As I was walking out of the movie theater last night after watching the critically-acclaimed Lady Bird, I noticed how my sensory perception had become sharper. The objects in my field of vision were more luminescent and well-defined. My strut on the sidewalk was brisk and sprightly. The essence of the sutra Akasha — Lightness of Air seemed to be magnified within my being.
It's not the first time I've walked out of a movie feeling rejuvenated, inspired, enhanced. Since I was a young child, I've imbibed in motion pictures and let their magical effect linger in my consciousness as long as could be sustained. And as I continue to age and mature [well, actually, the maturation of my character is questionable, but the passage of time is pretty guaranteed], I wonder why it is that the silver screen consistently captures my attention and catalyzes some kind of alchemical reaction inside my body.
Speaking of capturing attention, the main character in Lady Bird, Christine, seeks counsel from a nun at her Catholic school, and at one point, the nun suggests to her: "Maybe attention and love are the same thing."
That struck me, like quite a few other poignant and witty moments in the story.
Our attention is a peculiar aspect of our personality. And what is attention but a kind of focused awareness that is controlled and directed by the intimate driver seated in the mind? If I give you my attention, I give you my full awareness, not dumbly or blindly, but with some level of care and investment. Deep down, we all crave to give and receive attention. And as we progress in the scheme of life, we demand higher qualities of attention to satisfy our desires of grasping, letting go, creating, identifying, merging, and so much more. Who doesn't desperately yearn for their awareness and attention to be saturated with scenery that fulfills the longings of the heart? Ultimately, we want our scenery to be sublime and meaningful, like a Hollywood happy ending that closes the loops in the plot and brings clarity to the mystery we've had to suffer though.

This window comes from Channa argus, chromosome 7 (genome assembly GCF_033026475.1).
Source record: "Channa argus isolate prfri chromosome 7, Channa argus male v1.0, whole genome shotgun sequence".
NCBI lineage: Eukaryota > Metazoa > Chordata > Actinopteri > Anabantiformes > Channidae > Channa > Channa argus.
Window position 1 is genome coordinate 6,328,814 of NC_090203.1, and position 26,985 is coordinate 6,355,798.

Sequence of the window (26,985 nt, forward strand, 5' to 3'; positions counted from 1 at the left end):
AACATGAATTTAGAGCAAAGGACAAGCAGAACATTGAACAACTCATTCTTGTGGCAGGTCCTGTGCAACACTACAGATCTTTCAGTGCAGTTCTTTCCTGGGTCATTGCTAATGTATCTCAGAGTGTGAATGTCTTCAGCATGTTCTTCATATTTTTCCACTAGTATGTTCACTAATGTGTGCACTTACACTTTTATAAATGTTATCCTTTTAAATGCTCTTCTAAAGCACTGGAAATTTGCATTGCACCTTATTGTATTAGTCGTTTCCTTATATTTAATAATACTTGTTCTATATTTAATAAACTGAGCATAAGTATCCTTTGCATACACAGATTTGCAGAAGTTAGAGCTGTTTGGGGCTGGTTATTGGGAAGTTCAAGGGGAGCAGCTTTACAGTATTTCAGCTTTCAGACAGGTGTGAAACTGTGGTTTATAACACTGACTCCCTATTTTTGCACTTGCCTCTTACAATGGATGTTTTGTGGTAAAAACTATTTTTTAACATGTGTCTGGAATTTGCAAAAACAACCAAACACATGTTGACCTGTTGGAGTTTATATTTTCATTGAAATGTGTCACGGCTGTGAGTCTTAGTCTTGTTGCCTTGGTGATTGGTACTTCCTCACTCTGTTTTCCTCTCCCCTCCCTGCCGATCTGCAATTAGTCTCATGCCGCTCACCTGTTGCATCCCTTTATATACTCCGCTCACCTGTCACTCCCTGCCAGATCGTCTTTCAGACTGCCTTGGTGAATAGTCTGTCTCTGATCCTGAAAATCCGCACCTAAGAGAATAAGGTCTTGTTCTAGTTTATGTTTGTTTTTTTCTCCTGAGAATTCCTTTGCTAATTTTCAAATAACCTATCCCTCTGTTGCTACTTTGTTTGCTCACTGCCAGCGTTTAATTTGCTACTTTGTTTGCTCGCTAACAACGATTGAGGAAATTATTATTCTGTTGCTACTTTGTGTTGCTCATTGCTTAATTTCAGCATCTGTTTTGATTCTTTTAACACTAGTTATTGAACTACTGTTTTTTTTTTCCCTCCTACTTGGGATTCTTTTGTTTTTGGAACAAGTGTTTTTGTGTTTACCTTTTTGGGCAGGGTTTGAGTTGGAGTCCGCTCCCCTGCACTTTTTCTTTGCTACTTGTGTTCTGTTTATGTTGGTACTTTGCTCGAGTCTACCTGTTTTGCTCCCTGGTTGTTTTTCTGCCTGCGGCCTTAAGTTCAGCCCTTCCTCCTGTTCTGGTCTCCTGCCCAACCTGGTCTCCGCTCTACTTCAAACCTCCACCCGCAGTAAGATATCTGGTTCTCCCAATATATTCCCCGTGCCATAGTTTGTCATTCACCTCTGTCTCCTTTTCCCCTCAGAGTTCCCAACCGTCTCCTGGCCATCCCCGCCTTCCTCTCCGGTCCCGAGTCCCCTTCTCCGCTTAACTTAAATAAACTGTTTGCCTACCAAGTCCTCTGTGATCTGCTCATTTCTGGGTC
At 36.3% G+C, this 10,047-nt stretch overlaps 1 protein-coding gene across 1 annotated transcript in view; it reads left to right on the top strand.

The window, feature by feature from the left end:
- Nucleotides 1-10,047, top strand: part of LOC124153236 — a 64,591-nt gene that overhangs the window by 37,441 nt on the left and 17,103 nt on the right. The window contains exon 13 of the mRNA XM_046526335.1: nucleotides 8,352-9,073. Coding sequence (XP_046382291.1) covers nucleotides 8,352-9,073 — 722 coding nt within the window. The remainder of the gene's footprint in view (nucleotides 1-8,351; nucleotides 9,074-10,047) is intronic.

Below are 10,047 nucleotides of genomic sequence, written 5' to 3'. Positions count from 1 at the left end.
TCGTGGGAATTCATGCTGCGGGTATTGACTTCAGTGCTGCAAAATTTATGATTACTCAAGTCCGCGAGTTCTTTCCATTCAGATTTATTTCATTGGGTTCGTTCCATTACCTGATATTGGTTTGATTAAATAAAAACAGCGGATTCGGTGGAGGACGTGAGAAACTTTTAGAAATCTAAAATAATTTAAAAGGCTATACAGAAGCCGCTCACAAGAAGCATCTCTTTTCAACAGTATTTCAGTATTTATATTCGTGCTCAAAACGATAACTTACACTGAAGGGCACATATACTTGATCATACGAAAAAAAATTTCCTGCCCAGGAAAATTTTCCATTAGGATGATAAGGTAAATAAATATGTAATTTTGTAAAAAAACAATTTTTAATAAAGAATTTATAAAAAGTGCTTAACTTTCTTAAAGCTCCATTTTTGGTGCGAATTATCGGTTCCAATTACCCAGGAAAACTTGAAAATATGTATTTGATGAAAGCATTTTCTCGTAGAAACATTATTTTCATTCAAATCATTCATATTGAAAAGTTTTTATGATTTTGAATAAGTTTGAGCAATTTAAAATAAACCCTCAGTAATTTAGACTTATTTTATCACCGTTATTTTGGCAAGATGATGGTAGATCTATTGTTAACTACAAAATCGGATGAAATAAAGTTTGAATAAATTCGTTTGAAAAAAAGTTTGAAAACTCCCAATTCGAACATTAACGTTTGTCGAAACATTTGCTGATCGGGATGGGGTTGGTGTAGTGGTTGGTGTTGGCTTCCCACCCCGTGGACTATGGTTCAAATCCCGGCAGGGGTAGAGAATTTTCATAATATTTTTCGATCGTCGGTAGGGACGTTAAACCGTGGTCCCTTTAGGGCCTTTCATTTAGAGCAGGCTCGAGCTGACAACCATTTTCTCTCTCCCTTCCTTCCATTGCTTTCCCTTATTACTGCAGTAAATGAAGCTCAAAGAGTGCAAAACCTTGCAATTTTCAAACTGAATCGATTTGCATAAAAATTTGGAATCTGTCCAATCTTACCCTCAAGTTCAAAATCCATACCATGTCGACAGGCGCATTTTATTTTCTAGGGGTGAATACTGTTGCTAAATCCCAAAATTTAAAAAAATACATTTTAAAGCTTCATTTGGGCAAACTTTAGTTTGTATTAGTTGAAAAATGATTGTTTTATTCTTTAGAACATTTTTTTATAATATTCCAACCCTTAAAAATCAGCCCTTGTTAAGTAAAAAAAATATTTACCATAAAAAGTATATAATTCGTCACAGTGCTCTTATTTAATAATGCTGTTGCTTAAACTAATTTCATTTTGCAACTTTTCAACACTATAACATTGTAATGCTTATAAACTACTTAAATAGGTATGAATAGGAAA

In Lady Bird, the scenery is simple, realistic, and suburban. There is nothing particularly glamorous or extravagant about the setting, nor is there meant to be. Most of the action takes place inside middle-class houses, school rooms, cars, parking lots, and other familiar fixtures of modern society. The characters themselves are easily believable for that same reason. They come across as genuine representations of real-life human beings. If I had to label the genre of the film, I would call it "indie", because it lacks much of the mainstream fanfare and exaggeration that big-budget projects often splatter upon the audience.
I find simplicity to be a fundamental place to fall back into. If I'm going to surrender, I want to fall into a net that catches me without the trappings of complexity. I certainly love the challenges and intricacies of living in a complex world, but at the end of the day, I want to be able to let go, to give up, to abandon any efforts to try to understand or piece together the vastness of The Puzzle.
Inner silence, stillness, peace, tranquility...these qualities of the Divine Personality seem to be safe foundations into which one can collapse. Within the realm of the quiet heart, the worries that come with advancing in the field of knowledge or personal development greatly diminish, and are proportionally shrunk as to become laughable.
Thank you for reading. Be still and flow.